Takuma Aoki, whose promising 500GP career was cut short by a paralysing accident, has taken an emotional victory on his return to circuit racing.

Aoki claimed three podiums for Repsol Honda on his way to fifth in the 1997 500cc World Championship, before disaster struck during a pre-season test in Japan.

Years of rehabilitation and a role as Assistant Director of Honda Racing did little to stem his competitive urge, Aoki telling media in 2007: "I recognised this in the ten years I was away from racing. I cannot live without racing at all."

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An opportunity to compete on four-wheels in the 2009 Dakar Rally ended in an early retirement, while Aoki continued to rally in the FIA Cross Country Rally series with some level of success.

However he was unable to experience the highs of his circuit racing career until this weekend's debut in the 2014 GT Asia Series in Korea.

Campaigning a 550 horsepower V10 Lamborghini Gallardo LP520, Aoki joined former Asian champion Dilantha Malagamuwa in a two-car assault on the 2014 series, Aoki driving a specially-modified GTM class car fitted with hand controls.

Despite no prior laps in the car, then a lack of practice at the Korea International Circuit due to a front splitter problem, Aoki still qualified on pole.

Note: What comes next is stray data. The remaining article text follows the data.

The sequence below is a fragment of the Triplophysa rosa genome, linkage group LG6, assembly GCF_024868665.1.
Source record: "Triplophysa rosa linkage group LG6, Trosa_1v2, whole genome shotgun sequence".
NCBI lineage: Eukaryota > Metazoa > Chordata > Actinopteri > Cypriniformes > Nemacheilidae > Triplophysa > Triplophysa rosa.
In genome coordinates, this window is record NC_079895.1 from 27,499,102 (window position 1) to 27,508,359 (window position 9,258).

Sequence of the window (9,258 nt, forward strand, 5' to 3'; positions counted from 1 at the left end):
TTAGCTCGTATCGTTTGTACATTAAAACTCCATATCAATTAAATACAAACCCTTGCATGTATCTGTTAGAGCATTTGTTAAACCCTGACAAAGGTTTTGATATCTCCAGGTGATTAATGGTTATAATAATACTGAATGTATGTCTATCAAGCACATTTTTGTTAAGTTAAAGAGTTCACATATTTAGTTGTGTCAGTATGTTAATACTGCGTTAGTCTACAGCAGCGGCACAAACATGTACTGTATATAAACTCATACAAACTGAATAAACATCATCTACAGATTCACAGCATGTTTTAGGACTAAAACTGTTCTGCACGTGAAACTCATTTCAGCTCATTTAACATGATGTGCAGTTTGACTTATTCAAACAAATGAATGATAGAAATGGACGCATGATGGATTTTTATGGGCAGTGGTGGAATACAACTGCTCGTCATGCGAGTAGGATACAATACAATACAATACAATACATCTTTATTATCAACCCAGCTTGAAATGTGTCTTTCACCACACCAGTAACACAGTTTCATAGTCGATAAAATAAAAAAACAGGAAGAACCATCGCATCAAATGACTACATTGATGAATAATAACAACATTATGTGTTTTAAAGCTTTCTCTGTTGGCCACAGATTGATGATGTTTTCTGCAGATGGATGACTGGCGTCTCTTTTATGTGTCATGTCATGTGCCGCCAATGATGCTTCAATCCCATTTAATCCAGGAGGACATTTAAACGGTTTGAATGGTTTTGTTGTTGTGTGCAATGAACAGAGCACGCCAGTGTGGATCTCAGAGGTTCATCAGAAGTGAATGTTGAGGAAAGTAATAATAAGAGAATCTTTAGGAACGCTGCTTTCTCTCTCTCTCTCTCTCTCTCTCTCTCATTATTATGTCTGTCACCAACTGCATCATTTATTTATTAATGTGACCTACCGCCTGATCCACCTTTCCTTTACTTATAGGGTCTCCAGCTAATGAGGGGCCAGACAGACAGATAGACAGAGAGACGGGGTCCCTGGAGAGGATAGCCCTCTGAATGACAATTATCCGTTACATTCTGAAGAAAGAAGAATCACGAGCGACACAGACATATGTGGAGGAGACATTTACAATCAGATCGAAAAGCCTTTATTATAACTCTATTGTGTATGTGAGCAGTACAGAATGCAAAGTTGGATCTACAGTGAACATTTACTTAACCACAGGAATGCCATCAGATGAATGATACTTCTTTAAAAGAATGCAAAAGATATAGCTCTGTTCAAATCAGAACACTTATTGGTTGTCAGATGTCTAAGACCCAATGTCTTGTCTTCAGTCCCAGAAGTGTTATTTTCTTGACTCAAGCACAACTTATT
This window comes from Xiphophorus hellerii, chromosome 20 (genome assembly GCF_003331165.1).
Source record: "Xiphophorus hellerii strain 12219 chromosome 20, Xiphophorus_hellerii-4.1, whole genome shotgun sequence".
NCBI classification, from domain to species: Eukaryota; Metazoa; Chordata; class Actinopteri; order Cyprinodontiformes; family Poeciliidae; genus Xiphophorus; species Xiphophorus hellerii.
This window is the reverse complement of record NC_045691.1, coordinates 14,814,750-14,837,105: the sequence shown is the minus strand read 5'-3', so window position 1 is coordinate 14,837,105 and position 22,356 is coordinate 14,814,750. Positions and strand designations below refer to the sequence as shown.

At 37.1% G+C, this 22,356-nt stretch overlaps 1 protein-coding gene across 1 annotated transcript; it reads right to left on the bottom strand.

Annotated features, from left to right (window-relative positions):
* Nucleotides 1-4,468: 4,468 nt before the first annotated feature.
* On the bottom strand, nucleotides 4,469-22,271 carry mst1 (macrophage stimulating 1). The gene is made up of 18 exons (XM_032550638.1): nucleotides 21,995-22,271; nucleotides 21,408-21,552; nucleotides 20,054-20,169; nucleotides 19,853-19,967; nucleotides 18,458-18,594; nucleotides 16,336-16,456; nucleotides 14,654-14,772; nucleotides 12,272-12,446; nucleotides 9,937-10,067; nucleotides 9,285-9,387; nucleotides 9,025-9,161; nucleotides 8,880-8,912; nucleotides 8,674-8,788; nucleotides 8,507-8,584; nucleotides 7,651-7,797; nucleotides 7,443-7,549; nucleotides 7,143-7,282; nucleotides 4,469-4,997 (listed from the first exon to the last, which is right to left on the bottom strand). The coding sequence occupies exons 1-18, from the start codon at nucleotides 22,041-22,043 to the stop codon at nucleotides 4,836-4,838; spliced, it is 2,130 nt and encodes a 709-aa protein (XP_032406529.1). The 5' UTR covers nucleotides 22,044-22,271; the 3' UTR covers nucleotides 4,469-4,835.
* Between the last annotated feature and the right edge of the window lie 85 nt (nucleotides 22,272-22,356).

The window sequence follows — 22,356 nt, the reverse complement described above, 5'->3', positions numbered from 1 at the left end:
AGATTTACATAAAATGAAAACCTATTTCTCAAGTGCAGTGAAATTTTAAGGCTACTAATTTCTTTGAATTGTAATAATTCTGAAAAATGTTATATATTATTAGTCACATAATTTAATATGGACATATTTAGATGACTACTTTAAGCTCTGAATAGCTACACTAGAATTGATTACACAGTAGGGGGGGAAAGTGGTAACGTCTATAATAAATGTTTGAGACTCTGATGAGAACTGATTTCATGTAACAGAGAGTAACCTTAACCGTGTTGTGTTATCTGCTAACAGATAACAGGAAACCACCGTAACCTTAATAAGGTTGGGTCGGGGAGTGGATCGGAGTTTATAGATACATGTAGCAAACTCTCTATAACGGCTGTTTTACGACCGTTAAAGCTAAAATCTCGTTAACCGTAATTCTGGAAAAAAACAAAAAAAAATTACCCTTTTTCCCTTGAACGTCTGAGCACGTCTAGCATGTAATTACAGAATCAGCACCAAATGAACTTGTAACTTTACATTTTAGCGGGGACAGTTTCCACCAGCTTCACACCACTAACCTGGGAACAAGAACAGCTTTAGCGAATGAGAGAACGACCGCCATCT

Targeting a podium, Aoki instead swept to a close GTM class victory in the one-hour race - his first in a GT3-car - beating experienced drivers with years of GT competition under their belts.

"I'm very happy because this is my first international [circuit] race since my accident," said Aoki. "I am thankful for the good opportunity from Dilantha-san and my team, my family and everyone who has supported me.

"I did not expect to win my first race, but I just kept pushing, pushing to do my best, and when the race is over I have come through for the win. I can still find more speed in myself, I just need to do more practice, but so far, I am very happy with the result."

Aoki's victory wasn't the first in an internationally sanctioned circuit racing event for a driver using hand controls, that honour goes to former F1/Indycar driver Alex Zanardi in the World Touring Car Championship, but it is certainly a first in the Asian region. Aoki then went on to win race two!

Takuma's brothers, Nobuatsu and Haruchika, are also well known grand prix riders.

Haruchika was a double 125cc world champion while Nobuatsu won a 250cc grand prix, claimed podiums in the 500cc class and remains a Suzuki MotoGP development rider.